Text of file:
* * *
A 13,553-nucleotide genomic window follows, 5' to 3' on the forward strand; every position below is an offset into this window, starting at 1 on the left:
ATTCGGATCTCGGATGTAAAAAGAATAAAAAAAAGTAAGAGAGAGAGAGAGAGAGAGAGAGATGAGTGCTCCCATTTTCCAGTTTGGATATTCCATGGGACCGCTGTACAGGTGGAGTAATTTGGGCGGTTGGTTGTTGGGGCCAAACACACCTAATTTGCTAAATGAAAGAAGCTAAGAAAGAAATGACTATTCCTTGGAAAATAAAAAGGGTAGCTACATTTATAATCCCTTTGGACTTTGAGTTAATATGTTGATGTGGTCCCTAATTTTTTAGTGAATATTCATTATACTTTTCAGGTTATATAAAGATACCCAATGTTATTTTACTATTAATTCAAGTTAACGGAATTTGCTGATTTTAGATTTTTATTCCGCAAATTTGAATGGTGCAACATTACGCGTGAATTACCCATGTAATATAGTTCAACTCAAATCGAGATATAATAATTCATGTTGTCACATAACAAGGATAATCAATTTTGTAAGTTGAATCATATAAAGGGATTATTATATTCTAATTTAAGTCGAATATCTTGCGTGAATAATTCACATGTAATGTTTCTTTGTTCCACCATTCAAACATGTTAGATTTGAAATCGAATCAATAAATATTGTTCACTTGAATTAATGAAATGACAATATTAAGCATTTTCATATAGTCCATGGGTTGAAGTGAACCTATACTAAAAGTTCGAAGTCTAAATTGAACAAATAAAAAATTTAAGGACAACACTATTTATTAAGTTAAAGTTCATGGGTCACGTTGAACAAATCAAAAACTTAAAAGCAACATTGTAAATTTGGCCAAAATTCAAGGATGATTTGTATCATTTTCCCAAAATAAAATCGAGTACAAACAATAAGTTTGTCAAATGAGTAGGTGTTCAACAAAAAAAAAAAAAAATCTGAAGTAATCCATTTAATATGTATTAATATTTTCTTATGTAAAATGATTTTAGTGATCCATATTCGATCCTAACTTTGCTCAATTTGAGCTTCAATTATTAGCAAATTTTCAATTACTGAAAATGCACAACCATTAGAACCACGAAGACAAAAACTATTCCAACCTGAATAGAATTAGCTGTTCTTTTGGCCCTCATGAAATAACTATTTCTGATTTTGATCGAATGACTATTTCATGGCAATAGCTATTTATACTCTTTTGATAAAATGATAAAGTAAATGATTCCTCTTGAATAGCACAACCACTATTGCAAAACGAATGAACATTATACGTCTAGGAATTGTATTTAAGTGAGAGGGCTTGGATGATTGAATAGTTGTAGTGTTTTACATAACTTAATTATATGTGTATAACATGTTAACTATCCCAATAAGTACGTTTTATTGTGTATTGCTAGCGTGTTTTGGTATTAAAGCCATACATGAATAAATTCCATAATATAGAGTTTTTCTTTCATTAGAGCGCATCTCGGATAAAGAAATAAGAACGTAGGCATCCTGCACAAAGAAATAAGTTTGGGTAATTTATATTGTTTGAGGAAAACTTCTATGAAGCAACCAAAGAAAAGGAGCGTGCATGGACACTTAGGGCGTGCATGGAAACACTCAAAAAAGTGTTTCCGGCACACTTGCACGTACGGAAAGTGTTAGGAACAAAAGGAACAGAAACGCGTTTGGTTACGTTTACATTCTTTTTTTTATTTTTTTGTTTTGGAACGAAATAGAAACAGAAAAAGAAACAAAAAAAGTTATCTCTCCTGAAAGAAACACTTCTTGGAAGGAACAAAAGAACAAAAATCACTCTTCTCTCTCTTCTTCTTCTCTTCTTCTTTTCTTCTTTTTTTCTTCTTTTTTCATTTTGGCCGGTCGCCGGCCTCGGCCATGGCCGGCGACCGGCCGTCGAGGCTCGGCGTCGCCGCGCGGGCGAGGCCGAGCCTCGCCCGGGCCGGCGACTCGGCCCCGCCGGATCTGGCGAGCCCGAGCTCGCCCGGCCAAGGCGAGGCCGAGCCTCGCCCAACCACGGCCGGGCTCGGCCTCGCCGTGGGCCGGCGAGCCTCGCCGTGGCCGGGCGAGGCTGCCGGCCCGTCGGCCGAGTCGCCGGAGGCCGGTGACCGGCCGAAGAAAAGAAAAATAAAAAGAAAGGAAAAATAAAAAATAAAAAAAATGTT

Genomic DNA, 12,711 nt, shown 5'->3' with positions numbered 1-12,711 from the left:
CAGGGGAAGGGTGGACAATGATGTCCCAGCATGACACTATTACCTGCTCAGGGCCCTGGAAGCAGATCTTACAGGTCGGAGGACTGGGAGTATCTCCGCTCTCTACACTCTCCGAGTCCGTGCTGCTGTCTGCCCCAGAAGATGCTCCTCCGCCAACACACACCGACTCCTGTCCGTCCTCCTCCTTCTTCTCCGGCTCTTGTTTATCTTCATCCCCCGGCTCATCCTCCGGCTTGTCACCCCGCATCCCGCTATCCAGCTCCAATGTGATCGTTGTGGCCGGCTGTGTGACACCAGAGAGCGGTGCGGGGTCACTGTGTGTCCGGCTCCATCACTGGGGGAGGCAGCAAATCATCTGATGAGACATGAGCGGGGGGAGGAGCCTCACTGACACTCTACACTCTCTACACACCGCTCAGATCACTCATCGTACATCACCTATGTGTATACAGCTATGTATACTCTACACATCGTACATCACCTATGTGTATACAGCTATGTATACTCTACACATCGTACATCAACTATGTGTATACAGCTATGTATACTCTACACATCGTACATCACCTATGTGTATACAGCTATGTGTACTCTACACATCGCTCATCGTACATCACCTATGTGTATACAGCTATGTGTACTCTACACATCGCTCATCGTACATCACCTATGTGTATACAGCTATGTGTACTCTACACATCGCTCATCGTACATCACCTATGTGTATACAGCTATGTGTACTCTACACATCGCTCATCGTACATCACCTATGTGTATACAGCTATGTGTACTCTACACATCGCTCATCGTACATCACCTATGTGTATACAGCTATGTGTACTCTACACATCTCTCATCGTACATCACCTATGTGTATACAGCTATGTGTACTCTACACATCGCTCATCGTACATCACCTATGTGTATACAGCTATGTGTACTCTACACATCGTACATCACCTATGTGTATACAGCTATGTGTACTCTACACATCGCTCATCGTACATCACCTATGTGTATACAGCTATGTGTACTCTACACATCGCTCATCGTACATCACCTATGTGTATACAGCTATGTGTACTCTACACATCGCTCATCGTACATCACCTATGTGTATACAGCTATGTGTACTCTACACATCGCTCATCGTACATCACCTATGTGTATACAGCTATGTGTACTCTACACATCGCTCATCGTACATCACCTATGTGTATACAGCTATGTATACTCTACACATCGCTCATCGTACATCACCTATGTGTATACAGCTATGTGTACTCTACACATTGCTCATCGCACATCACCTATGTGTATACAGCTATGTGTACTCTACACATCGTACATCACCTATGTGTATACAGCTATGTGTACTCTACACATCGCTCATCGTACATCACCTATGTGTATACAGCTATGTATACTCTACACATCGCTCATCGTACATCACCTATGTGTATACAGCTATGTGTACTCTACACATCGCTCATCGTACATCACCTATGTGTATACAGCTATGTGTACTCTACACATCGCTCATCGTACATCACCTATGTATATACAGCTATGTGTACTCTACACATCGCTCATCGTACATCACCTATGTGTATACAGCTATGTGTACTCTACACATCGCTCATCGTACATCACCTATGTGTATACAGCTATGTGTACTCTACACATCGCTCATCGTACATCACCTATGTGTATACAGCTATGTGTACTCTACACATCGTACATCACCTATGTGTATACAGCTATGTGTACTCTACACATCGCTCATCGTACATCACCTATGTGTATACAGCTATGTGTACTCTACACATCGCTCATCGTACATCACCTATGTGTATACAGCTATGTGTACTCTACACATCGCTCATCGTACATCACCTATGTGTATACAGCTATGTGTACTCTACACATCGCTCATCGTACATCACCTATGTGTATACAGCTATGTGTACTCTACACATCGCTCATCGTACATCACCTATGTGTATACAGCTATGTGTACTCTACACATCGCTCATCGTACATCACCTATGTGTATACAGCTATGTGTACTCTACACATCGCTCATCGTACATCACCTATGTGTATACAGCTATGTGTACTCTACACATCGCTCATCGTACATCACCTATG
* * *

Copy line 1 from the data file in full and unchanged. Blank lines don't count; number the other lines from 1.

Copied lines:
A 13,553-nucleotide genomic window follows, 5' to 3' on the forward strand; every position below is an offset into this window, starting at 1 on the left: